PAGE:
In fairness, the strategy really comes from John Lassater,
Chief Creative Officer, Pixar and Walt Disney Animation Studios.
Although it’s fun to visualize Pixar’s storylines being hatched late at night by a bunch of caffeine fueled creative geniuses, in reality Pixar’s exceptional movies are the product of controlled creativity.

Controlled creativity creates a consistent level of expectation
and a Pavlovian response from us, the consumers. We hear the Pixar name and immediately smile. We prepare for
story lines that we have never seen before, ‘wow factor’ animation rendered at the highest level of technical skill, and expect subtle humor.

Pixar doesn’t disappoint

Stories about bugs, robots, toys, rats, cars, super heroes and fish emerge one after another from the Pixar Animation Studios. The subjects vary but each film is organized in the same way.

Every Pixar storyline is driven by three principles:



“I always believed that in order to make a really great animated film, you needed to do three things: tell a compelling story that keeps people on the edge of their seat, populate that story with really memorable and appealing characters, and put that compelling story and memorable characters in a believable world. If you can do those things really well, then the audience will be swept away and totally entertained.”
-John Lassater

Built-to-last communication strategy (or any strategy) begins with the development of organizing principles. These are the foundational elements and reference points that create consistency, establish the threshold of expectation and are the basis upon which decisions-your decisions and those of your audience-are made.


Photo from ‘Pixar: The Design Story’
on view at the Cooper Hewitt Museum in Manhattan through August 7, 2016 (

The universal nature of Pixar’s 3 organizing principles can be easily adapted for communications with clients,
customers and stakeholders.

Organizing Principle #1: STORY


Storytelling is the current darling of the communication world. In the last few years we have worked hard to migrate back to our ‘stories around the campfire days’ to create narratives that connect our customers to products or our supporters to our cause. Stories work. They create an emotional connection between teller and audience and generate a series of visual or emotional associations that help drive decision-making.

Here’s what you can do today
Create a Story Bank

Talk to the stakeholders in your organization that intersect with end user clients, customers/vendors or donors. Let them tell their favorite stories and capture the information- subject, conflict, outcome- in a central place (i.e. Dropbox) that others can access for use in their conversations with customers and supporters. Have photos and short videos available for download to support the story being told. A story with an auditory and a visual component is a powerful catalyst for creating emotional connection.

Organizing Principle #2: APPEAL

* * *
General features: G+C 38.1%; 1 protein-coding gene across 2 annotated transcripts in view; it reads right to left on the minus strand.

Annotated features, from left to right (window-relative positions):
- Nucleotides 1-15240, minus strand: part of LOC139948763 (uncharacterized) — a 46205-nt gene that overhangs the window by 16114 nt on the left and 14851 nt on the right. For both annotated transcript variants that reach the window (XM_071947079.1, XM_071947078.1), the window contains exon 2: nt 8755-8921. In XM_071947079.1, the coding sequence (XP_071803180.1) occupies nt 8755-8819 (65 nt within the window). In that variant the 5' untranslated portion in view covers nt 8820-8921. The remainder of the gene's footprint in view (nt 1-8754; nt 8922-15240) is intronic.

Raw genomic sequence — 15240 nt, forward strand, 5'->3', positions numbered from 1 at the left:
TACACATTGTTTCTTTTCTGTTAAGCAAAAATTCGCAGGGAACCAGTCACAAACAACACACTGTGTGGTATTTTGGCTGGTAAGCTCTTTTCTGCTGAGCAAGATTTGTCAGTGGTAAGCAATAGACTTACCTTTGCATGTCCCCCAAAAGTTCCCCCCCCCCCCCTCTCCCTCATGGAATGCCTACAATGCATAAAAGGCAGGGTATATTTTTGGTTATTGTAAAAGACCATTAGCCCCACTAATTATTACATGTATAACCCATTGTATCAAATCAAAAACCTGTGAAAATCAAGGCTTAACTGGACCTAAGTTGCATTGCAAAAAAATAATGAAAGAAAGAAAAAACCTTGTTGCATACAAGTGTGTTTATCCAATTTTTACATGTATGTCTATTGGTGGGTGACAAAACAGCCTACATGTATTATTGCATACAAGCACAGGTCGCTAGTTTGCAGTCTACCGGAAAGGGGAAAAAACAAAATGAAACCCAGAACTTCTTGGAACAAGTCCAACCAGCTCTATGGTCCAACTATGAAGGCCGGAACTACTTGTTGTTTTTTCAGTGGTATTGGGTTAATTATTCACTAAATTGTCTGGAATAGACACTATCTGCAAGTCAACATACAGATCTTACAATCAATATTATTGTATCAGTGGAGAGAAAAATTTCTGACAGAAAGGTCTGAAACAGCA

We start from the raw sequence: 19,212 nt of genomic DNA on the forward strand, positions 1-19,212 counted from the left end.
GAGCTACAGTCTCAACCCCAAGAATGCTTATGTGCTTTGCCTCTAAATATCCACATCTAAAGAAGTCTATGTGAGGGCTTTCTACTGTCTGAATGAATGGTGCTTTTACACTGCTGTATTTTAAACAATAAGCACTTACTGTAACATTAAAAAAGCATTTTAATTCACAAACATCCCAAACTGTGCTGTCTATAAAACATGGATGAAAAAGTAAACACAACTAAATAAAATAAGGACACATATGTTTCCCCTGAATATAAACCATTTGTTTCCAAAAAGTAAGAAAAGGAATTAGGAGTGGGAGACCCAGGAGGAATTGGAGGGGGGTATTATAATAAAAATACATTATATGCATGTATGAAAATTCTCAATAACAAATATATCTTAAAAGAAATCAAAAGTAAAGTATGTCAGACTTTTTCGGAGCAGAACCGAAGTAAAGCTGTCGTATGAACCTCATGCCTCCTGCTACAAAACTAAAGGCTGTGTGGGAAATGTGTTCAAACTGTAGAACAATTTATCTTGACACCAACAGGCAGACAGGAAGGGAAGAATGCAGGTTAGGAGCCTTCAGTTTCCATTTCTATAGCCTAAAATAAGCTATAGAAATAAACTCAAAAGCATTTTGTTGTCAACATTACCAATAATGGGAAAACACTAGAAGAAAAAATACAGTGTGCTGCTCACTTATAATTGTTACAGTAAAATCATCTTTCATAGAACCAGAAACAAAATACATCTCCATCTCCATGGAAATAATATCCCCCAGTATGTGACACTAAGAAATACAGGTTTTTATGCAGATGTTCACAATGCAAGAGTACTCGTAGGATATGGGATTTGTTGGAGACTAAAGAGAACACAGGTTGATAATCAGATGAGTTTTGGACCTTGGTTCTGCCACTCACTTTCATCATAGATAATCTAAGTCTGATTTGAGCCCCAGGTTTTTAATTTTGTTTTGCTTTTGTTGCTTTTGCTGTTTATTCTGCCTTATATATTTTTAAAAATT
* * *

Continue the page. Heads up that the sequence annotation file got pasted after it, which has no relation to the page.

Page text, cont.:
Boring doesn’t work. Stories that go on and on and wander around are boring. We live in a world of 140 character Tweets, Snapchat and IM. We have conditioned ourselves to take in and act on information quickly. As communicators, our job is to understand the trends and meet the expectations of how the world communicates today.

Here’s what you can do today

Part of the appeal of a good story is the ability to tell it well. Very few of us are natural born storytellers. Before engaging in a conversation to make a sale or ask for support, practice your stories and tie them back to the value of your organization. Children (yours or others), pets (especially dogs), and your partner/spouse are all great opportunities for practice. Ask what they liked/didn’t like about the story, if they had an emotional response and if it illustrated what is important about your organization.

Organizing Principle #3: BELIEVABILITY


We’ve all heardthe saying, ‘If it is too good to be true, then it probably is’. Tell a story that is ‘too good’ and the believability factor immediately goes down. People relate to stories where they can insert themselves and their own experiences. People also relate to stories where they can be an active part of the solution.

Here’s what you can do today
Include a Call to Action

Every good story has an ‘aha moment’, that tipping point where value is created, impact is shown or action is required. To add believability to your story include a decision making point that compels your audience to act. This juncture creates an emotional response and will help drive decision-making.

Let Woody and Buzz be your guide-

Create a set of organizing principles. They are your measure for setting and managing the expectations of your audience. Organizing principles provide a framework for your stakeholders/salespeople to deliver the facts and stories that drive your business and attract customers and supporters.

Use, Share, Enjoy
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